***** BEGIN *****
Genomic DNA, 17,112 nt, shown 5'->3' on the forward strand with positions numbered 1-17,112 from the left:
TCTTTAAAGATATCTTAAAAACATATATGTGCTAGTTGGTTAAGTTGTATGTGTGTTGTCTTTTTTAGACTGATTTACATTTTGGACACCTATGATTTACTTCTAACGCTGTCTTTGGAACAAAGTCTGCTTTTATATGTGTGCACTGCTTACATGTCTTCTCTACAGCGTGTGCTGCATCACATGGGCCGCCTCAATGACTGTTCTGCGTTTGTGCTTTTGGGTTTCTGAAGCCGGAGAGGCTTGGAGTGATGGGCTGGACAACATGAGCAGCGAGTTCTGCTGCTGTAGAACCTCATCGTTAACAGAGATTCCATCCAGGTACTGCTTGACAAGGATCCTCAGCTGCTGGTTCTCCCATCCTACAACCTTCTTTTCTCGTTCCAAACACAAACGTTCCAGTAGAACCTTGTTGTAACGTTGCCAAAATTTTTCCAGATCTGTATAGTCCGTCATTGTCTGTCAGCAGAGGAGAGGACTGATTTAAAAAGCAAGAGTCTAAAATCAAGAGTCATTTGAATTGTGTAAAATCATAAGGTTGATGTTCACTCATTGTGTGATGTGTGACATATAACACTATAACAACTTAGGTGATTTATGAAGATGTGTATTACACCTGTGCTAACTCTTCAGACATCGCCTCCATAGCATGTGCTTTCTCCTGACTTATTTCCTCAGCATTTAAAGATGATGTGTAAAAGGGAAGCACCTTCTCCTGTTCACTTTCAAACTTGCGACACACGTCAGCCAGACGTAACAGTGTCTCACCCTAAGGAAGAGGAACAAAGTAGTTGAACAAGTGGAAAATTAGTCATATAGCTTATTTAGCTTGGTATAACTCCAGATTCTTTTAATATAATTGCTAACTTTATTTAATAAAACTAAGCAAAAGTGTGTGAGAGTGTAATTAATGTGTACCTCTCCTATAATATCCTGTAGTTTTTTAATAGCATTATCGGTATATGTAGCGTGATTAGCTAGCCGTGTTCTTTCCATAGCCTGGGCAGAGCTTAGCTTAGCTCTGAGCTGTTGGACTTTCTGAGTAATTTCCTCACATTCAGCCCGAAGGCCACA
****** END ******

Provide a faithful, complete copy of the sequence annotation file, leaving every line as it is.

Genomic DNA, 17,112 nt, shown 5'->3' on the forward strand with positions numbered 1-17,112 from the left:
TCTTTAAAGATATCTTAAAAACATATATGTGCTAGTTGGTTAAGTTGTATGTGTGTTGTCTTTTTTAGACTGATTTACATTTTGGACACCTATGATTTACTTCTAACGCTGTCTTTGGAACAAAGTCTGCTTTTATATGTGTGCACTGCTTACATGTCTTCTCTACAGCGTGTGCTGCATCACATGGGCCGCCTCAATGACTGTTCTGCGTTTGTGCTTTTGGGTTTCTGAAGCCGGAGAGGCTTGGAGTGATGGGCTGGACAACATGAGCAGCGAGTTCTGCTGCTGTAGAACCTCATCGTTAACAGAGATTCCATCCAGGTACTGCTTGACAAGGATCCTCAGCTGCTGGTTCTCCCATCCTACAACCTTCTTTTCTCGTTCCAAACACAAACGTTCCAGTAGAACCTTGTTGTAACGTTGCCAAAATTTTTCCAGATCTGTATAGTCCGTCATTGTCTGTCAGCAGAGGAGAGGACTGATTTAAAAAGCAAGAGTCTAAAATCAAGAGTCATTTGAATTGTGTAAAATCATAAGGTTGATGTTCACTCATTGTGTGATGTGTGACATATAACACTATAACAACTTAGGTGATTTATGAAGATGTGTATTACACCTGTGCTAACTCTTCAGACATCGCCTCCATAGCATGTGCTTTCTCCTGACTTATTTCCTCAGCATTTAAAGATGATGTGTAAAAGGGAAGCACCTTCTCCTGTTCACTTTCAAACTTGCGACACACGTCAGCCAGACGTAACAGTGTCTCACCCTAAGGAAGAGGAACAAAGTAGTTGAACAAGTGGAAAATTAGTCATATAGCTTATTTAGCTTGGTATAACTCCAGATTCTTTTAATATAATTGCTAACTTTATTTAATAAAACTAAGCAAAAGTGTGTGAGAGTGTAATTAATGTGTACCTCTCCTATAATATCCTGTAGTTTTTTAATAGCATTATCGGTATATGTAGCGTGATTAGCTAGCCGTGTTCTTTCCATAGCCTGGGCAGAGCTTAGCTTAGCTCTGAGCTGTTGGACTTTCTGAGTAATTTCCTCACATTCAGCCCGAAGGCCACA